Step 1: The Tools
To prep an onion, start with a very sharp chef's knife or santoku knife and a large cutting board to help prevent runaway pieces. A good bench scraper will facilitate transferring the cut onion to your prep bowl or pan.
Step 2: Peel off paper
Peel off the outer papery layers of skin by rubbing the onion firmly between your fingers until only the inner, tightly packed layers of skin remain.
Peeling this tough papery layer off will help prevent your knife from slipping later on down the line.
Step 3: Trim stem end
Hold the onion steady with your non-knife and trim off the stem end by about 1/2-inch.
Step 4: Slice in half
Lay the onion flat on its cut surface and slice it in half, using your non-knife hand to hold it steady.
Step 5: Peel off outer layer
Peel off the remaining skin. The first pale layer underneath the skin can often be dry and tough, so it's a good idea to remove the outermost layer as well to reveal the more tender flesh underneath.
To Dice, Step 1: Cut along Z-axis
Lay the onion flat and make a series of horizontal slices, holding the top of the onion steady with the tips of your fingers. Slice nearly all the way through, but keep the root end intact so that layers remain connected.
Keeping the onion close to the edge of the board in order to give your knife hand clearance will facilitate this process.
To Dice, Step 2: Cut along Y-axis
Make a series of vertical cuts with the same spacing as your horizontal cuts, again keeping the root end intact. To hold the onion, curl back the tips of the fingers on your non-knife hand, keeping your thumb behind them in order to prevent accidentally cutting your fingertips or thumb. Hold the knife blade directly against your knuckles to guide your strokes.
To Dice, Step 3: Shift grips
Once you get close to the edge of the onion, use your non-knife hand to hold the onion steady by straddling it with your thumb and fingers.
To Dice, Step 4: Cut along X-axis
Finally, dice the onion by making a series of vertical cuts perpendicular to the ones you just made, again using the knuckles of your non-knife hand as a guide for the blade.
To Dice, Step 5: Transferring dice
Do not use your knife blade to pick up chopped vegetables—rubbing it against the cutting board will quickly dull its edge. Instead, use a bench scraper custom-designed for the task.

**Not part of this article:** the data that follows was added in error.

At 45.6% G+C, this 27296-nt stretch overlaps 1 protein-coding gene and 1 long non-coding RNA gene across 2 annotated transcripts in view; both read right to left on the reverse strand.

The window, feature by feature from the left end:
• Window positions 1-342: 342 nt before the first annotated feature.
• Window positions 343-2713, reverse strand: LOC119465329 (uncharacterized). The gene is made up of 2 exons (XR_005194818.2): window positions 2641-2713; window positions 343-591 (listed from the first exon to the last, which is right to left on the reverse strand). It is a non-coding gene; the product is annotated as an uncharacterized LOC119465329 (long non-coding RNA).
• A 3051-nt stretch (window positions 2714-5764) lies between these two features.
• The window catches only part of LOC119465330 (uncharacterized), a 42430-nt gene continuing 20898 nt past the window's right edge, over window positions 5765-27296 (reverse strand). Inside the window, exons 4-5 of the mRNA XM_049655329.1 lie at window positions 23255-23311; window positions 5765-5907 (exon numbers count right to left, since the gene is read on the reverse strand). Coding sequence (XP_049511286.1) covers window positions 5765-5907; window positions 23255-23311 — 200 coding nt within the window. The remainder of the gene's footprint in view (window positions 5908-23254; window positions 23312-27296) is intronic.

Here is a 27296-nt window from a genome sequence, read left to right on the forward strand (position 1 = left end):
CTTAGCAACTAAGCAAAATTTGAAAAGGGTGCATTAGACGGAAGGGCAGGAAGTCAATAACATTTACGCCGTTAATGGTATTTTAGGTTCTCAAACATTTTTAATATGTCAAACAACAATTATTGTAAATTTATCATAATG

Fine and medium dice
The spacing of your horizontal and vertical cuts determines the size of your final dice. For large dice, make cuts 3/4 to 1-inch apart. For medium, about 1/2-inch. For fine dice, make cuts 1/4-inch or smaller, and for brunoise, cut as finely as possible—a very sharp knife and a steady hand should have no problem with 1/8th-inch or even 1/16th-inch cuts.
To slice into rings
To cut onion rings or half rings, simply peel the onion as for dicing, then cut parallel to the equator, using your knuckles as a guide. This cut is rarely used for cooking purposes, as an onion sliced parallel to the equator displays an undesirable wormy quality after cooking. For cooking applications, it's better to slice perpendicular to the equator.
To slice for cooking, Step 1: Trim root end
After trimming off the stem end and halving the onion, start by trimming 1/2 an inch off of the root end as well, then peeling off the outer layers.
To slice for cooking, Step 2: Slice
Make a series of slices perpendicular to the equator of the onion (pole-to-pole), once again using the knuckles of your non-knife hand as a guide.
To slice for cooking
Continue slicing the entire onion. This is the cut you should use when a recipe calls for sliced onions. Onion slices cut pole to pole will break down more completely as they cook, producing a more uniform texture and flavor in the finished dish.
Onions sliced pole-to-pole (left) and onions sliced parallel to the equator.